My newest web design project is making sure a website I am developing is at least “ADA Compliant.” I quickly learned this is not a straightforward as it seems. After several days of independent research, I phoned Cynthia Ng who presented for Novare Library and Florida Library Webinars on Making Online Accessibility Easy and Part of Your Work.
Through our conversation and my research, I created a list of resources I plan to use and feel I can recommend. The goal is to continually update this list as the project continues with information I learn and use.
- HTML CodeSniffer. HTML CodeSniffer is a browser plugin that shows you errors and warnings for each page.
- WAVE Webaim. Run your website through this website and see the errors it generates. This can give you specific areas to focus on and improve.
- Cynthia Ng’s Blog Post Series on WCAG. The post puts the standards in an easy to understand language. The posts put understandable examples with the corresponding guideline.
- Cynthia Ng’s Webinar on Accessibility. The webinar walks you through the standards and how to comply in a strsaightforward manner.
- WCAG Standards – Quick Reference. One of the first things I have learned on this journey is the ADA doesn’t have the actual standards. The WCAG Standards are the standards behind the ADA, Section 504 and Section 508.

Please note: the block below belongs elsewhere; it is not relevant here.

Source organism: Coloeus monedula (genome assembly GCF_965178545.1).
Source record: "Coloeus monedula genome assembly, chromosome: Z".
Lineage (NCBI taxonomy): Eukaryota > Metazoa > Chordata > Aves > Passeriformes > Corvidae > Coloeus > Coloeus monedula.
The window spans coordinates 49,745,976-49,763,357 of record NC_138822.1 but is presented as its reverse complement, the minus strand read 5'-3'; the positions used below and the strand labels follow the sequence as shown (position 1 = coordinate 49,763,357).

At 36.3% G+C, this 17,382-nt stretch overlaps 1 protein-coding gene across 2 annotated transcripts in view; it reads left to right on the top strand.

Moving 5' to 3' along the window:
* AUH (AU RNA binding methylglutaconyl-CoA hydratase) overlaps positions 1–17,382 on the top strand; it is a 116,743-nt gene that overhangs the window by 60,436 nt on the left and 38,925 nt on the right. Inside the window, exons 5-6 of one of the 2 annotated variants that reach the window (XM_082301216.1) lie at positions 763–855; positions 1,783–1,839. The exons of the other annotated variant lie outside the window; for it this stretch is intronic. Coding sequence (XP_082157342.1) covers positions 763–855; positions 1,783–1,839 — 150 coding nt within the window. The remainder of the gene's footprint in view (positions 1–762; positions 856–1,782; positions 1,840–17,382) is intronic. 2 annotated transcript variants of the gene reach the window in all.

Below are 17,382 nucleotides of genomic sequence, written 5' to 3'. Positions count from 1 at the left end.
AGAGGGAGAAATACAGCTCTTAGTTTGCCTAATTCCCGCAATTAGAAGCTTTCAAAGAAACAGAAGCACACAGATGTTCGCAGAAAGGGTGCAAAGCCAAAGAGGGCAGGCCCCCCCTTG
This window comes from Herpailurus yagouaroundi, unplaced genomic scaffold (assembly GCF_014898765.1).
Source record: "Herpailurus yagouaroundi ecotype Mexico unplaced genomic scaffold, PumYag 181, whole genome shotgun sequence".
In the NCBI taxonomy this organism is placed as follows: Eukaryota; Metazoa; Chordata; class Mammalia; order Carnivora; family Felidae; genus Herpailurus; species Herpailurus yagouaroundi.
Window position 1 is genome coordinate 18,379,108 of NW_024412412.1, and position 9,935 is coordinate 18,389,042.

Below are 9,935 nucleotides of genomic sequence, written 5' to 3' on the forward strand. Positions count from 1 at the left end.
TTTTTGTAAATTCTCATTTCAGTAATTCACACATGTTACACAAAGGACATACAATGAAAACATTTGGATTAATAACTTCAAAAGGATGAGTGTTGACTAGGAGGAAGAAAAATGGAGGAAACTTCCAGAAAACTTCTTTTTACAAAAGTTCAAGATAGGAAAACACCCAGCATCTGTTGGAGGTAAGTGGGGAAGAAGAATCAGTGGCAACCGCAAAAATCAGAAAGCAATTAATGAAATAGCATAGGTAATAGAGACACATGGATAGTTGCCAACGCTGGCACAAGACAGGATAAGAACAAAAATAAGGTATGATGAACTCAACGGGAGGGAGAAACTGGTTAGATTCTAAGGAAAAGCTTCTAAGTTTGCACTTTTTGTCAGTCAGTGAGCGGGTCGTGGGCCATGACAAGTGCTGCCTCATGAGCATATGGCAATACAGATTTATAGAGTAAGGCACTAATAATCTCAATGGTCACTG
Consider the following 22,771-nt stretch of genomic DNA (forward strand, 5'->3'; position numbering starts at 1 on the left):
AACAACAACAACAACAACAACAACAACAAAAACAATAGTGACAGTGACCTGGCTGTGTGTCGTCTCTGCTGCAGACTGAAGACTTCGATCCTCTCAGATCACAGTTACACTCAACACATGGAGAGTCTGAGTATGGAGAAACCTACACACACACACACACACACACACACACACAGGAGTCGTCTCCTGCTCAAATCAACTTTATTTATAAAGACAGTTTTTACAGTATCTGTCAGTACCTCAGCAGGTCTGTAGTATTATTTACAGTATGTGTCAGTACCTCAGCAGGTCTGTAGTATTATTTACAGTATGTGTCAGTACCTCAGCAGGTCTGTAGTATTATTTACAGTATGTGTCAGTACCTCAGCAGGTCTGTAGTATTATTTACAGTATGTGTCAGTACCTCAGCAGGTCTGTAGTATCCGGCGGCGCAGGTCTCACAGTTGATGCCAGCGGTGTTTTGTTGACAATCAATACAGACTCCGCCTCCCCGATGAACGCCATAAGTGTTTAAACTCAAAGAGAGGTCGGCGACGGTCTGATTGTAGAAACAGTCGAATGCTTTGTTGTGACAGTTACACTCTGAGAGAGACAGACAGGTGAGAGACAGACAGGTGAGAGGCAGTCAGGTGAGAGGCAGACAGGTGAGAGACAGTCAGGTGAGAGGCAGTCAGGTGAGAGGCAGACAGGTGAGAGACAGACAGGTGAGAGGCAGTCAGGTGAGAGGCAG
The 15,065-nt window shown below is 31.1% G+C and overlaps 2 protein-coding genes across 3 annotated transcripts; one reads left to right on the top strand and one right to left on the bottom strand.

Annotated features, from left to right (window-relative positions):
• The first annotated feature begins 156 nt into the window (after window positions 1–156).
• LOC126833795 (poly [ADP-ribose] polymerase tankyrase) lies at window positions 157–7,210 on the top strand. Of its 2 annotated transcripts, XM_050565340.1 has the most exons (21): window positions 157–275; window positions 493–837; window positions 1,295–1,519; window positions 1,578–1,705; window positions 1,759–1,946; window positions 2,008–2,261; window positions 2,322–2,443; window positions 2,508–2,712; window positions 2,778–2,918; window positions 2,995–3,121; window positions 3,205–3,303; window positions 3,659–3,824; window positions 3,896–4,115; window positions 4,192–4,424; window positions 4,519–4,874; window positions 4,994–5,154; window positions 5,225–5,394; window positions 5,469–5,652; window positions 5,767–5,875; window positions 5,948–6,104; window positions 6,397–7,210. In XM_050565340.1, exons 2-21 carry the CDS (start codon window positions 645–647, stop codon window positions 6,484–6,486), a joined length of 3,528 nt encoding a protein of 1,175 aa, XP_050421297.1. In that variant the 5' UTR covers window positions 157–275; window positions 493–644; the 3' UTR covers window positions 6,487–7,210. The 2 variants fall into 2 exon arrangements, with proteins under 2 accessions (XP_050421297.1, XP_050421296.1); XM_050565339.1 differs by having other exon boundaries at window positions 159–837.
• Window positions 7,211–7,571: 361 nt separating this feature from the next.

- Introduction to WCAG. Need an overview before you jump in, this website is the place to start.
- W3C. Standards for web design.
- W3C Code Validator Run your website through the validator for a list of code that needs tob e addressed.
- Improving Website Accessibility. From Section 508, this source will lead you through the specifics.
Overall, while its a bit overwhelming – most of the information points to three keys to accessibility: Making sure mark-up is complete especially image tags, following good coding standards and good writing/using headers and overall creating a great page.